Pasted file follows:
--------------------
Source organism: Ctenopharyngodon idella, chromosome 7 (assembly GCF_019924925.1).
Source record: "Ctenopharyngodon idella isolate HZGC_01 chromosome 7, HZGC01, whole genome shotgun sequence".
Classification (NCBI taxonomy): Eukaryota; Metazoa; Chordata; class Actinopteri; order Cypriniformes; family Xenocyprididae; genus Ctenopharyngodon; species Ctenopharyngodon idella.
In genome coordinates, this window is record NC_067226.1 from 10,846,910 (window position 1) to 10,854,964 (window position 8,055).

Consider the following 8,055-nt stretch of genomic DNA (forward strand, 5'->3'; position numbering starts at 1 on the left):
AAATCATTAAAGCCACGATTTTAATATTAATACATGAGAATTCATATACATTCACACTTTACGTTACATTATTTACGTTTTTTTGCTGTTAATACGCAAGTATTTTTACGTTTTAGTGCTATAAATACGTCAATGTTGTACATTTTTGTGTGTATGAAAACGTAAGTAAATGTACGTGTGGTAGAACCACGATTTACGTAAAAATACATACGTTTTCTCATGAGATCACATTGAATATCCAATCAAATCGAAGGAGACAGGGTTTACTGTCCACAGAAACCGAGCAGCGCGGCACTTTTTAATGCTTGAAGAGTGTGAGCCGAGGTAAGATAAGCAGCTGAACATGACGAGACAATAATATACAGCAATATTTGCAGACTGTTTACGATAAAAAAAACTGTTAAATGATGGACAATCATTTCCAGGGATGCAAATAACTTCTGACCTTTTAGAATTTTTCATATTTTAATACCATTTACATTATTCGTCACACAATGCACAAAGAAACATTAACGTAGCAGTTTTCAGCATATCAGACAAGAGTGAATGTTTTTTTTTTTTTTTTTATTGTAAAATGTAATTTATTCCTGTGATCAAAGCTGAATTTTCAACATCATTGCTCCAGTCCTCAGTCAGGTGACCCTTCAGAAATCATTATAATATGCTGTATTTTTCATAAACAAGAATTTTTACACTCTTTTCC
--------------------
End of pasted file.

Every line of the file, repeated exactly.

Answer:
Source organism: Ctenopharyngodon idella, chromosome 7 (assembly GCF_019924925.1).
Source record: "Ctenopharyngodon idella isolate HZGC_01 chromosome 7, HZGC01, whole genome shotgun sequence".
Classification (NCBI taxonomy): Eukaryota; Metazoa; Chordata; class Actinopteri; order Cypriniformes; family Xenocyprididae; genus Ctenopharyngodon; species Ctenopharyngodon idella.
In genome coordinates, this window is record NC_067226.1 from 10,846,910 (window position 1) to 10,854,964 (window position 8,055).

Consider the following 8,055-nt stretch of genomic DNA (forward strand, 5'->3'; position numbering starts at 1 on the left):
AAATCATTAAAGCCACGATTTTAATATTAATACATGAGAATTCATATACATTCACACTTTACGTTACATTATTTACGTTTTTTTGCTGTTAATACGCAAGTATTTTTACGTTTTAGTGCTATAAATACGTCAATGTTGTACATTTTTGTGTGTATGAAAACGTAAGTAAATGTACGTGTGGTAGAACCACGATTTACGTAAAAATACATACGTTTTCTCATGAGATCACATTGAATATCCAATCAAATCGAAGGAGACAGGGTTTACTGTCCACAGAAACCGAGCAGCGCGGCACTTTTTAATGCTTGAAGAGTGTGAGCCGAGGTAAGATAAGCAGCTGAACATGACGAGACAATAATATACAGCAATATTTGCAGACTGTTTACGATAAAAAAAACTGTTAAATGATGGACAATCATTTCCAGGGATGCAAATAACTTCTGACCTTTTAGAATTTTTCATATTTTAATACCATTTACATTATTCGTCACACAATGCACAAAGAAACATTAACGTAGCAGTTTTCAGCATATCAGACAAGAGTGAATGTTTTTTTTTTTTTTTTTATTGTAAAATGTAATTTATTCCTGTGATCAAAGCTGAATTTTCAACATCATTGCTCCAGTCCTCAGTCAGGTGACCCTTCAGAAATCATTATAATATGCTGTATTTTTCATAAACAAGAATTTTTACACTCTTTTCC